Do Assassin Bugs Bite?

Yes, assassin bugs bite therefore it’s best to avoid handling them. A bite can be quite painful and could result in swelling and infection.

Wizzie Brown, BCE (Bachelor’s of Science in entomology) Extension Program Specialist at the Integrated Pest Management (IPM), Texas AgriLife Extension Service advises keeping a keen eye out for the presence of kissing bugs. “If you find this type of assassin bug in your yard, you would not want to keep them around since they are capable of transmitting Chagas disease.*

Signs you may have contracted Chagas include fever, fatigue, body aches or headaches. If you present any of these symptoms, however mild, after being bit by an assassin bug, it’s recommended you seek medical attention immediately.

*Note: According to the Center for Disease Control and Prevention (CDC), Chagas disease, if untreated, is a potentially life-threatening illness caused by the protozoan parasite, Trypanosoma cruzi, a microorganism that can be transmitted to humans and other mammals by triatomine (vector-borne) bugs carrying the disease.

Do Assassin Bugs Cause Damage or Are They Beneficial?

As noted before, some assassin bugs can be highly beneficial to maintaining the eco-balance in your garden, killing plant-destroying aphids, leaf-munching caterpillars and the like.

To encourage “good” assassin bugs to stick around:

  • Plant flowers, vegetables, shrubs and trees that draw assassin bug food sources.
  • Avoid spraying pesticides.
  • Allow assassins to find places to overwinter.
  • If you find non-kissing bugs inside, scoop them up and return them to the garden.

How To Get Rid of Undesirable Assassin Bugs

“An important distinction to make here is that all kissing bugs are assassin bugs but not all assassin bugs are kissing bugs,” says Kesheimer

Should you encounter kissing bugs in your backyard, garden or field, the following are all good management strategies for keeping them (and other unwanted insects) outside:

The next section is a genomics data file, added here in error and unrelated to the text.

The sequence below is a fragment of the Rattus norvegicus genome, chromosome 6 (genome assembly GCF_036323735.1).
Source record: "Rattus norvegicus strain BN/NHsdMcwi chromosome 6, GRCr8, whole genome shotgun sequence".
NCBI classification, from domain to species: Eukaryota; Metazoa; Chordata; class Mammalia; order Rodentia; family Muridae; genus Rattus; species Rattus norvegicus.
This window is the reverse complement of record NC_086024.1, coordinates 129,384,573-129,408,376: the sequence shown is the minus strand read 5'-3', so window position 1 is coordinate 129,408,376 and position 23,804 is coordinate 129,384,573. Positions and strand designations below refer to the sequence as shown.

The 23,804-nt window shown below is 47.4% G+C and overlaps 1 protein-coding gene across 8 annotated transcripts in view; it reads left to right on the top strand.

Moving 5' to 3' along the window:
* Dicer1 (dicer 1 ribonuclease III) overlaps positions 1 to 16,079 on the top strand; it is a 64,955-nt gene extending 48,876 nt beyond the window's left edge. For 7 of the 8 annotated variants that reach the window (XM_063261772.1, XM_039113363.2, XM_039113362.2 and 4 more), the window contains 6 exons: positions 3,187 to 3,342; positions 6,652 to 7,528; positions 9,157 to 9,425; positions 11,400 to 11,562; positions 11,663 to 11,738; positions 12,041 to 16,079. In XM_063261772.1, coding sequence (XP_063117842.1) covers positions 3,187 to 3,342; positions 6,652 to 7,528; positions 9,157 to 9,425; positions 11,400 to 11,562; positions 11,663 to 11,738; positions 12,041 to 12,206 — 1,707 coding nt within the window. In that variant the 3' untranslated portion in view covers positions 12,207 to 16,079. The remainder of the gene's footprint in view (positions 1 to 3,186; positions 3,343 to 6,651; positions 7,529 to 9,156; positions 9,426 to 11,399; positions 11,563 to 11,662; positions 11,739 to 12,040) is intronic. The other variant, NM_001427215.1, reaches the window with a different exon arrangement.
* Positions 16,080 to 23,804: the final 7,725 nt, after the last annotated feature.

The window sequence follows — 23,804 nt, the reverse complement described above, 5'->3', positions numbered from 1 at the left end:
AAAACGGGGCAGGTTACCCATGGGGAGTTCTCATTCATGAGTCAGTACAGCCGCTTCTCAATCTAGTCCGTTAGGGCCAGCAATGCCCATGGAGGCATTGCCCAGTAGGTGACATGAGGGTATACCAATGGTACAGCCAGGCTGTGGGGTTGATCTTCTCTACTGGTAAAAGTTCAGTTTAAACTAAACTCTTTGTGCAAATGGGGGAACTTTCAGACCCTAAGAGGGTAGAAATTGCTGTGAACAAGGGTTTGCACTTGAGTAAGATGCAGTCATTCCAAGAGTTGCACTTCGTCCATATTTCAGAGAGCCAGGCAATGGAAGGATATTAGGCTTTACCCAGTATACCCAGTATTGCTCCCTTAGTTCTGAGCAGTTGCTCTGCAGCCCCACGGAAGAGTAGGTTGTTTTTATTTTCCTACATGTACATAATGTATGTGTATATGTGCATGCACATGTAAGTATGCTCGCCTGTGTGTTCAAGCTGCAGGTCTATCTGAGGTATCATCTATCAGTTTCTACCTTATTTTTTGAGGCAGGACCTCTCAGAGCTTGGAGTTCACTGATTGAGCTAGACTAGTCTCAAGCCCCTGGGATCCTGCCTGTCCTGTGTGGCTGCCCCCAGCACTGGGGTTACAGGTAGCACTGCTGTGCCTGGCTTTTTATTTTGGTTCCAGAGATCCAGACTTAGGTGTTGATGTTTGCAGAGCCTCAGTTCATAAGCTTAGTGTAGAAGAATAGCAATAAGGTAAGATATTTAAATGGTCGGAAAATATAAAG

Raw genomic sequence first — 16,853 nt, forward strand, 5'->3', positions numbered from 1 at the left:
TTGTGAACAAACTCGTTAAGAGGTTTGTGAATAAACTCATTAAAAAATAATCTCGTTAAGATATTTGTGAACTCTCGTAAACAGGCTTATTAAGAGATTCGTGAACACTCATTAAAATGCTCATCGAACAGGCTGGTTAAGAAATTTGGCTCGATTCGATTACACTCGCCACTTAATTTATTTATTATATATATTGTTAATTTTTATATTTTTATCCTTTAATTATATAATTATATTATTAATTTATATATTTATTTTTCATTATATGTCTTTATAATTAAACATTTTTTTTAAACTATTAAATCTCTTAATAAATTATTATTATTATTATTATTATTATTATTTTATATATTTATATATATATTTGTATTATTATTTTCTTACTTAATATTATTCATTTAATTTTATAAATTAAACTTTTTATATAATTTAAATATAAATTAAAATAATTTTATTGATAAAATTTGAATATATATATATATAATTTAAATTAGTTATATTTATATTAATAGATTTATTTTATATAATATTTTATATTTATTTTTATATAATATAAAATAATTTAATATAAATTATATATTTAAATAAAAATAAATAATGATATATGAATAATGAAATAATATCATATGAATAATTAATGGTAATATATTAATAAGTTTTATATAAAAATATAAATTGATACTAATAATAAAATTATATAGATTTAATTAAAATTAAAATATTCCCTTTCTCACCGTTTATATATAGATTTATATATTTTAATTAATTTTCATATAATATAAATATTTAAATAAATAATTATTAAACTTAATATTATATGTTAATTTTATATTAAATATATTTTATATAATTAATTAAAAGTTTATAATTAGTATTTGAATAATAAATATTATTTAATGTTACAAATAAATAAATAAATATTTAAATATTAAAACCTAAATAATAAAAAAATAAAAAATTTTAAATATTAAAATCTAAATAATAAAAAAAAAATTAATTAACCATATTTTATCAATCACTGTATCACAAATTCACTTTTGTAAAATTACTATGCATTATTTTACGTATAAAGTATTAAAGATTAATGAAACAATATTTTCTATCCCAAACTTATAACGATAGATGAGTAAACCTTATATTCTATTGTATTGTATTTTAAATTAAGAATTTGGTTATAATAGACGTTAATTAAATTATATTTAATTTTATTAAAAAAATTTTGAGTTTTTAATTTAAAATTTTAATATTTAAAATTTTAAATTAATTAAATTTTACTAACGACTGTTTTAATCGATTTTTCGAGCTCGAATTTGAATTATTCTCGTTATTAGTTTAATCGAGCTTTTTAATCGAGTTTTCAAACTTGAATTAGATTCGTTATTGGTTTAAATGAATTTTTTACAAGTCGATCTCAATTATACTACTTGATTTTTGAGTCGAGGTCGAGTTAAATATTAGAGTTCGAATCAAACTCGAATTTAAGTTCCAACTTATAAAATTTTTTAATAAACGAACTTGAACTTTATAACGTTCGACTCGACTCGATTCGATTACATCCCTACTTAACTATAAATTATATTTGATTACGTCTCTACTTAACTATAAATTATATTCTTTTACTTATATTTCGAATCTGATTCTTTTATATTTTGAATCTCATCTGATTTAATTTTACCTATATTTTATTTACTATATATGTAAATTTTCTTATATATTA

• Fill holes and cracks in foundations and seal gaps around windows and exterior doors, so the bugs can’t get inside.
  • Keep pets indoors at night but avoid allowing them to sleep in bedrooms.
  • Clean pet beds frequently.
  • Keep woodpiles, organic debris, tree branches and animal cages away from the house.
  • Turn off outdoor lights at night to avoid attracting bugs.

If you find kissing bugs in the house, it may be time to call a pest management professional to administer treatment. “For chemical control, the chemical class pyrethroids are effective against kissing bugs.” says Kesheimer.

Note: These insecticides can be harmful to humans and pets, so work with the pest control company to ensure your safety.

 

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Toni DeBella
Toni DeBella is a culture and lifestyle writer, reviews expert and DIY enthusiast covering everything from pests to painting to pool cabanas. Based in a medieval hill town in central Italy, when Toni isn’t documenting her travels around Europe, she’s tending her garden or honing her clay-court tennis game.